How to Read a Drug Info Sheet

There have been many times that reading drug information sheets have prevented some nasty side effects and/or interactions. While doctors know many of the interactions, he or she may not remember that you are taking them. Your pharmacist will catch most of them, but having the information yourself is wise.

Drug Name(s): The first thing on the page is the name of the drug, and if it is a generic you will find both the brand name and the generic name. Generics are supposed to be exactly the same, but news reports of problems are usually associated with the brand name.

Uses: Some medications have more than one use. A medication that prevents seizures may also be used as an anti-anxiety medication. This information will tell you what your medication is supposed to do for you.

How to Use: This clarifies information found on the prescription bottle. If you’re supposed to take more than one tablet at a time, you’ll find that information here. It will also tell you when to take it, whether or not you should take it with food and if there are any other special instructions about it. This is a very important segment.

Side Effects: All medications have side effects. Some are good and some aren’t. Antidepressants can cause sleepiness. As they are often taken at night, this is a good side effect. However, anti-seizure medications can do the same thing and they are often taken during the day. You may need to make alternative arrangements if you need to go somewhere, as you may not be fit to drive.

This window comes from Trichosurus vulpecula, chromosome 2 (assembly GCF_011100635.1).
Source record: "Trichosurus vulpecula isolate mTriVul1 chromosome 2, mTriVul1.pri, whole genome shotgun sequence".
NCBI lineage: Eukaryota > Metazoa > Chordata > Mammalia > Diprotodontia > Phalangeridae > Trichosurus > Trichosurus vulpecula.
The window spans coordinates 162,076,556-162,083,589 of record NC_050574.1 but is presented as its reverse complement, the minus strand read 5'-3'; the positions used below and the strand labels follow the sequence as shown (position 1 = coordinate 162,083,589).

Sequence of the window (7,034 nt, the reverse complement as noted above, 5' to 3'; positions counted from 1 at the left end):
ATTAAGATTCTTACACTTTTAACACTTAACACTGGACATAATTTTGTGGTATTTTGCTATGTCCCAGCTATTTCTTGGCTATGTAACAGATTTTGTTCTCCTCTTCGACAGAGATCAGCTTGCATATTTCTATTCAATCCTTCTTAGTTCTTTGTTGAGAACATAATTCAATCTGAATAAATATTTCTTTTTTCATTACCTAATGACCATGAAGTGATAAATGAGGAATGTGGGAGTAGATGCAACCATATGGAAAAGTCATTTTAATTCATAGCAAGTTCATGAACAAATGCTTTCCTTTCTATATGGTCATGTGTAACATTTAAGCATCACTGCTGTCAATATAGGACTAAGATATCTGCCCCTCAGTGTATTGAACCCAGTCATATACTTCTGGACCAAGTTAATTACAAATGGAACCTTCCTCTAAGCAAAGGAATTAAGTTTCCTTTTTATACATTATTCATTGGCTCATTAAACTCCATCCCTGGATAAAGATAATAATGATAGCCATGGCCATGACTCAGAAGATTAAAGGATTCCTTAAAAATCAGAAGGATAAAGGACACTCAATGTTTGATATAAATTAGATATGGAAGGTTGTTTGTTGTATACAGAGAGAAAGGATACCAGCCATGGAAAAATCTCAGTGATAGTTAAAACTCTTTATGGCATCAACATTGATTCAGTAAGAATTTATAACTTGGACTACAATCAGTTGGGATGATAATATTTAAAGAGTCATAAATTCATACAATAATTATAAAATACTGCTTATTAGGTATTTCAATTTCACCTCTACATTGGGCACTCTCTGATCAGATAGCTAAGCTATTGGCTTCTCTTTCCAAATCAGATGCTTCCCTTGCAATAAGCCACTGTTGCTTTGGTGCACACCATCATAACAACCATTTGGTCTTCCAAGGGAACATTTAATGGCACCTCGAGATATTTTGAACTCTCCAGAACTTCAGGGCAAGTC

Precautions: This segment tells you such things as mentioned above. You may be told not to drive or operate machinery until you know how it will affect you. It may also tell you not to take the medication if you are pregnant or think you might be. Most medications cross the placental barrier and could harm the child.

Interactions: Many things can interact with medications, and it’s not always other medications. While that is listed, you may be told not to drink grapefruit juice or take certain supplements at the same time as the medication.

Overdose: Some overdoses are intentional, some are related to memory problems and some are accidental. Whatever the cause, this segment tells you what to do if it happens.

Missed Dose: If you forget to take your medication on time, this segment tells you what to do. Sometimes it will be to go ahead and take it when you remember and then go back to your regular schedule. Other medications may require that you just skip that dose and resume as scheduled.

As you can see, this is important information. Spend some time reading the information, and if there is something you don’t understand or that concerns you, ask your doctor and your pharmacist. They don’t mind this sort of question.

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